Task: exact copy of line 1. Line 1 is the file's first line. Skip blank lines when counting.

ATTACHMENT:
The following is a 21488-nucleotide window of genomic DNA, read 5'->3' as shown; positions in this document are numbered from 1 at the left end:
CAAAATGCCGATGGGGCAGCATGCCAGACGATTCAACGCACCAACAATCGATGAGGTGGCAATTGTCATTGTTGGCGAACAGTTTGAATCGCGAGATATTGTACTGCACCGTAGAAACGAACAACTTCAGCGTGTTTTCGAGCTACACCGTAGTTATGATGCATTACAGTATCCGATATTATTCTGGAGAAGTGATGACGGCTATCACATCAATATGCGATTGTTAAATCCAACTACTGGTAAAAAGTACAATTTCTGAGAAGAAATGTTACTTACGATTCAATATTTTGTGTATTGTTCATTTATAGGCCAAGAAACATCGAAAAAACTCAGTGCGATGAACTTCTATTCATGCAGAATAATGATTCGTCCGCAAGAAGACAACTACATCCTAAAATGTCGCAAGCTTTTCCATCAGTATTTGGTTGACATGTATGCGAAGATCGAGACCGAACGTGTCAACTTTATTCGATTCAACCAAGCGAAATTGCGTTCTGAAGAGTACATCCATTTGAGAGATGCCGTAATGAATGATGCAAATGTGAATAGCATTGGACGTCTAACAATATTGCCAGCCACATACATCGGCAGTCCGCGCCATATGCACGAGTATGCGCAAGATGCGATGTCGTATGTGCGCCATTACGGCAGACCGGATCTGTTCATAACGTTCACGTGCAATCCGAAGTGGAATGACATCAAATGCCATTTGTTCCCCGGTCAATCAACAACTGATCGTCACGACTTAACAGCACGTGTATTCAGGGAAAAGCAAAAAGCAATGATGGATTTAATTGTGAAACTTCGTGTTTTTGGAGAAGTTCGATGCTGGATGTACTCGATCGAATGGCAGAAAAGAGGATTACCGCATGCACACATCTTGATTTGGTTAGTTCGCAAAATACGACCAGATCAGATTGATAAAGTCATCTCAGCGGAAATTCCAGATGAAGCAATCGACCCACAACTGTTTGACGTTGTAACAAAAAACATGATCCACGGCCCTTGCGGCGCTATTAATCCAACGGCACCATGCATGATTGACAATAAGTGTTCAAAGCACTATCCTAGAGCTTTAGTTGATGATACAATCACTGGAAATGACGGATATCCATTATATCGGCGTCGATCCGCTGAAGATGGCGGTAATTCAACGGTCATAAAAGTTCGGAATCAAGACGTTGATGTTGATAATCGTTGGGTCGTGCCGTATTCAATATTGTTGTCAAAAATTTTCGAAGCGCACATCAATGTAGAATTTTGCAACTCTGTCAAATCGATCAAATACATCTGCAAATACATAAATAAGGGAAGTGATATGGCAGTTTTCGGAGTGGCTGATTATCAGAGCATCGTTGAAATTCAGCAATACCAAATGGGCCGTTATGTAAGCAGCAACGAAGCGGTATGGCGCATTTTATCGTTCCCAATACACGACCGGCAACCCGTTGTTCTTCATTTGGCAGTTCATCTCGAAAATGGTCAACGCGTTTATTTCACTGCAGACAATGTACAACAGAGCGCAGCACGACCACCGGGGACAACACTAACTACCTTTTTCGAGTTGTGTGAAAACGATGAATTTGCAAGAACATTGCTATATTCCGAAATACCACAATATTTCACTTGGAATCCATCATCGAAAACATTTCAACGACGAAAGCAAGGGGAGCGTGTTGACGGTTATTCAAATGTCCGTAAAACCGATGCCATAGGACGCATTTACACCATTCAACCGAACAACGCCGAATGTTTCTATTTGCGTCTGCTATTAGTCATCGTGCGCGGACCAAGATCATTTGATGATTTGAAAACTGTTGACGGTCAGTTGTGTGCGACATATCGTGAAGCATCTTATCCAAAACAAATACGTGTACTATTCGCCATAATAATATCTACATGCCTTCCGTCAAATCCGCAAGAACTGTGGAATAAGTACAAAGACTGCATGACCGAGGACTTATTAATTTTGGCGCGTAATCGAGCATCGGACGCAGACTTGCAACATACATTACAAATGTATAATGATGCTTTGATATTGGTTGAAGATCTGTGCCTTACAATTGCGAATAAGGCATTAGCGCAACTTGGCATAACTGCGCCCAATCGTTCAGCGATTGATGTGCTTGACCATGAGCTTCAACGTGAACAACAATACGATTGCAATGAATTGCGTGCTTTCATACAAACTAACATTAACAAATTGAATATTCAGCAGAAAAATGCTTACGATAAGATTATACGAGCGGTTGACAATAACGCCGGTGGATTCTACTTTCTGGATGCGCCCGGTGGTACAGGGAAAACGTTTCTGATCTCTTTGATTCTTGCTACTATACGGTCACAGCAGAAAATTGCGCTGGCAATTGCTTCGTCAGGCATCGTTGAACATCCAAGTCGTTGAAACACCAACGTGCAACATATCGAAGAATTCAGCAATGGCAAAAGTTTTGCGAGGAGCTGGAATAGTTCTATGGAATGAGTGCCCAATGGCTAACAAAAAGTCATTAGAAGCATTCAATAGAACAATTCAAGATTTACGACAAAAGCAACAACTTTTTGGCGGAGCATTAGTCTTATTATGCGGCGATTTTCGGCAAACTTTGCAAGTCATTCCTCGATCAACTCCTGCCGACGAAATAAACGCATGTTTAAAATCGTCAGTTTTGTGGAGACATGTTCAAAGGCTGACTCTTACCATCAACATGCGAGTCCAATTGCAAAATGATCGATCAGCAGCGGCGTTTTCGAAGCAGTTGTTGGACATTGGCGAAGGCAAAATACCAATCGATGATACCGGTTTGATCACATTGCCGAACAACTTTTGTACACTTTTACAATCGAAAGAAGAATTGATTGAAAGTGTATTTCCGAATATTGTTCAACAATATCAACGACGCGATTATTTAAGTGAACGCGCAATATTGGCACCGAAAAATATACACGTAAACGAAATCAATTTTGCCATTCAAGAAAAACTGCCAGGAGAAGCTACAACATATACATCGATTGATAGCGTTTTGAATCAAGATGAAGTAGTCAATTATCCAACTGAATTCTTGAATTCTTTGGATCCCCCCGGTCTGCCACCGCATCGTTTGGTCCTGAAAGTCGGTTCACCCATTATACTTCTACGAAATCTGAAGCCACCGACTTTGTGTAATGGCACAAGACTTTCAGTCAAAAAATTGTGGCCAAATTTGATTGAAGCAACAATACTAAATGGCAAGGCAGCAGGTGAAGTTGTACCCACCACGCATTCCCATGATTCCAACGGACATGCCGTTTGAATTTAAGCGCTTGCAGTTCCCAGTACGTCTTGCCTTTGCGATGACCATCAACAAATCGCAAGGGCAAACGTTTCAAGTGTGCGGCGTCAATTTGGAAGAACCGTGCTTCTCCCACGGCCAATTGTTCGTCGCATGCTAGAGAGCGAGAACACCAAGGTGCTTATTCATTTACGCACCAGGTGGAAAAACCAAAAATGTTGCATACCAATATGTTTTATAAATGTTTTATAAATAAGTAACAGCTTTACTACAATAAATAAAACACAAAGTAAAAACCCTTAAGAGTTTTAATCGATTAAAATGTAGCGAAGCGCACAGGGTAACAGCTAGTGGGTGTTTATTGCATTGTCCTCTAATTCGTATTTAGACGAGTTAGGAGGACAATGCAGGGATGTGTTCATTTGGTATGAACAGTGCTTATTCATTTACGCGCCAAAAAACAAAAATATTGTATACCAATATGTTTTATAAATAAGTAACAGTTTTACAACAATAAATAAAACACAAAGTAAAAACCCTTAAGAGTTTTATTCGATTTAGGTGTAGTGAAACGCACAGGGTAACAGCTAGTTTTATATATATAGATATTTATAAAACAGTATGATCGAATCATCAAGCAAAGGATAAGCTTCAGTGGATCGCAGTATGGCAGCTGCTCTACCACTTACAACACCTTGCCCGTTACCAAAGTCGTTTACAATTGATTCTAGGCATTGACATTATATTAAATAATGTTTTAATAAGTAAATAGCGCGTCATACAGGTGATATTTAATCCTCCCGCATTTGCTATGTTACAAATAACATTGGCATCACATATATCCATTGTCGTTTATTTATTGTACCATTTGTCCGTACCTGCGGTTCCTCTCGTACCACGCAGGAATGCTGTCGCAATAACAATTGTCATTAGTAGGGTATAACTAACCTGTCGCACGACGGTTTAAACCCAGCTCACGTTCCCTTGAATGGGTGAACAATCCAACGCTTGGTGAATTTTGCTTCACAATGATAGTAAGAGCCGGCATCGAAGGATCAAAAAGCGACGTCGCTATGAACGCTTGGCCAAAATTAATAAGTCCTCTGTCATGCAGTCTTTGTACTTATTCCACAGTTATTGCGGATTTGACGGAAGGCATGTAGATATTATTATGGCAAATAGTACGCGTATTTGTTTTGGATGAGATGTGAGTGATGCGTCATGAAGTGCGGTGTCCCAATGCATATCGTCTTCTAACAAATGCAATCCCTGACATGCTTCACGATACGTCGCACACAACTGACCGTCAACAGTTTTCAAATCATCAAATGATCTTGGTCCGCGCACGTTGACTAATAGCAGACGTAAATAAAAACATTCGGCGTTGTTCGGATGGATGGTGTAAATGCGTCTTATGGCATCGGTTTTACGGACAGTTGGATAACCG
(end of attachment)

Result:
The following is a 21488-nucleotide window of genomic DNA, read 5'->3' as shown; positions in this document are numbered from 1 at the left end: